The death of Damaris Rodriguez, who was suffering from symptoms of psychosis, followed four days of “inexcusable neglect and appalling conditions at the South Correctional Entity Jail,” the lawsuit says.
On December 30, 2017, Rodriguez suffered from a mental health episode while at her home in the Washington city of SeaTac, a suburb of Seattle, according to the lawsuit. Rodriguez’s husband, Reynaldo, called 911 and requested medical assistance.
Damaris Rodriguez had previously suffered from bipolar disorder, and had recently developed a metabolic disorder that caused “psychosis symptoms,” the lawsuit says.
However, according to the family’s attorney, Nathan Bingham, law enforcement arrived before an ambulance and Rodriguez was arrested on suspicion of fourth degree assault against her husband. While officers were at the home responding to the call, her husband, however, insisted Rodriguez’s actions had not been intentional and that she was having a mental health crisis, repeatedly telling police that he did not want her to be arrested.
According to the lawsuit, Reynaldo “has trouble communicating about complex topics in English.”
The King County Sheriff’s Office had determined the incoming call to be a domestic violence call and, according to Ryan Abbott with the King County Sheriff’s Office, with all domestic violence calls, Washington state law requires law enforcement to make an arrest if responding officers determine there is any kind of complaint of pain, or that an assault has occurred.
King County Sheriff’s deputies arrested Rodriguez and took her to the South Correctional Entity Jail (SCORE).
‘Starvation and sleep deprivation eventually took their toll’
Rodriguez spent four days alone in a cell, where video surveillance footage shows she was largely naked, surrounded by her own urine and vomit, and having what appear to be hallucinations, according to the lawsuit.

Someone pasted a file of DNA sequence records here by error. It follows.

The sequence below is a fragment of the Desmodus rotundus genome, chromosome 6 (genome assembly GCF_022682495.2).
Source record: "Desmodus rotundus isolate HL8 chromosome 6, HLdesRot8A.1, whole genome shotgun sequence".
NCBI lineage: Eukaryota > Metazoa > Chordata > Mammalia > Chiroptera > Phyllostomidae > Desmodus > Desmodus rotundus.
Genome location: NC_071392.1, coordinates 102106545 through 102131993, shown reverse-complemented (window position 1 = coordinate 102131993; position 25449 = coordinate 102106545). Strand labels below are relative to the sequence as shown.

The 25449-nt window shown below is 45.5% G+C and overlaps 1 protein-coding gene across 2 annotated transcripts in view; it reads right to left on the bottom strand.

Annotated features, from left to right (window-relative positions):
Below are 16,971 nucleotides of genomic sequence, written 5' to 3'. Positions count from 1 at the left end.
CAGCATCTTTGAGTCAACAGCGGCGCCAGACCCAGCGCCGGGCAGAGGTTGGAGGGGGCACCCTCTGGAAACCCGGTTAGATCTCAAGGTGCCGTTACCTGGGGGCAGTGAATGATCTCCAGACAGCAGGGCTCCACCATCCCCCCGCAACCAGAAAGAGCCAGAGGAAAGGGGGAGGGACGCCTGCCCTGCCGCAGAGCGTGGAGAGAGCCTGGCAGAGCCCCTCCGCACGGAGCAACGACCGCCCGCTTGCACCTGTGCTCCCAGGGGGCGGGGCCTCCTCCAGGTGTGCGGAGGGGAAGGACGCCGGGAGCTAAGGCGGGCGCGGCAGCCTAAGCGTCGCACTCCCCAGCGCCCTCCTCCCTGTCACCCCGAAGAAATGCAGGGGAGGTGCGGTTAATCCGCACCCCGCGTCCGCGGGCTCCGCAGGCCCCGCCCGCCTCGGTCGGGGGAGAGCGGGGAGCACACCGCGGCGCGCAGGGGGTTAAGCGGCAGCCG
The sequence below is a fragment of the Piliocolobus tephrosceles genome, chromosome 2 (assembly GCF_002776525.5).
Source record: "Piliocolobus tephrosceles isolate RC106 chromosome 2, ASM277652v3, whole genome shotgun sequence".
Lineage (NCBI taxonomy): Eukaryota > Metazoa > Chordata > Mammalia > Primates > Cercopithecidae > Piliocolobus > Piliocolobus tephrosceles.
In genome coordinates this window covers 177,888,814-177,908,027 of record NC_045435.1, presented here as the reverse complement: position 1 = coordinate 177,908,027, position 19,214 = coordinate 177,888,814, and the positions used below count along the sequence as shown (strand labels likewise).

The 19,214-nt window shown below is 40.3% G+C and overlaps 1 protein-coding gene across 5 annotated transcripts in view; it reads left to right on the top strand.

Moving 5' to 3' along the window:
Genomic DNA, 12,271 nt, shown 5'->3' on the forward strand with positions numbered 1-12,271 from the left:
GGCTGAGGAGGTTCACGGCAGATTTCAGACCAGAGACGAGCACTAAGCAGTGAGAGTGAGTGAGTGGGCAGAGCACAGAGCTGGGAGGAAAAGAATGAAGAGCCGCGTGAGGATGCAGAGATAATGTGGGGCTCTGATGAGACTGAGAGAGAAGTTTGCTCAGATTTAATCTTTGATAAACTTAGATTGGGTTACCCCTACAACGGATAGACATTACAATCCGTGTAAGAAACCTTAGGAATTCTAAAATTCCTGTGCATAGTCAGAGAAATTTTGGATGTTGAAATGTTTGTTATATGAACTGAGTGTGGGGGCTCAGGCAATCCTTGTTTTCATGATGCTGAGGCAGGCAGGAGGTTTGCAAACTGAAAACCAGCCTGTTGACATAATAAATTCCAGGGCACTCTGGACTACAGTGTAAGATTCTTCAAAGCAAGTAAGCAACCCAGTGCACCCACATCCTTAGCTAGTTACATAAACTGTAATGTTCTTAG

Attorney Nathan Bingham said though Washington court rules dictate that an arraignment take place before the end of the next business day, Rodriguez was never taken to court.
The lawsuit alleges that “starvation and sleep deprivation eventually took their toll,” and Rodriguez developed a metabolic condition called ketoacidosis, which leads to water intoxication.
According to the complaint, corrections officers and medical staff knew of the danger of water intoxication, but did not conduct proper welfare checks, instead moving Rodriguez to a cell without a sink, where she later died on January 4, 2018.
The lawsuit alleges that Rodriguez died as a result of water intoxication. The King County Medical Examiner’s Officer determined her death to be a sudden death during excited delirium and has classified it as natural.
Attorney Nathan Bingham said there were numerous log entries on welfare checks that corrections officers signed off on which the lawsuit alleges never occurred, including an entry claiming that Rodriguez was offered and refused water almost an hour after she had stopped breathing.
The lawsuit claims that Rodriguez died, because the facility and their healthcare provider NaphCare, operate under “the perverse economic incentives of a for-profit jail. SCORE and NaphCare cut corners and make staffing policies and medical decisions based on their financial interests — not the health of their inmates.”
NaphCare, the company that helps correctional facilities like SCORE “manage their healthcare needs by offering an exceptional team of medical professionals,” responded with a statement saying, “Due to limited community resources, jails have become the largest providers of mental health care in the country. The correctional system is a difficult environment in which to treat or rehabilitate individuals living with serious mental illness. (…) Unfortunately, the jail population, particularly those with serious mental illness, are highly prone to sudden, unpreventable cardiac events. The King County Medical Examiner determined the cause of death in this instance to be sudden and natural. To date, there is no evidence in support of the statements regarding cause of death made by lawyers of the family.”
In a statement provided to KIRO, SCORE said that while in custody, Rodriguez “had been seen by medical and mental health personnel and was observed over the course of her stay by corrections staff and medical personnel. Upon finding her unresponsive, staff immediately initiated emergency procedures and began CPR. Unfortunately, the individual did not survive and was pronounced dead in the facility.”
According to the facility’s statement, an investigation into Rodriguez’s death was conducted by the Des Moines Police Department, which concluded that “no malicious criminal act” contributed to her death.
In their court filings, defendants have asked the court to dismiss the complaint, which they claim “provides a confusing, distracting, inflammatory, and unduly prejudicial backdrop.”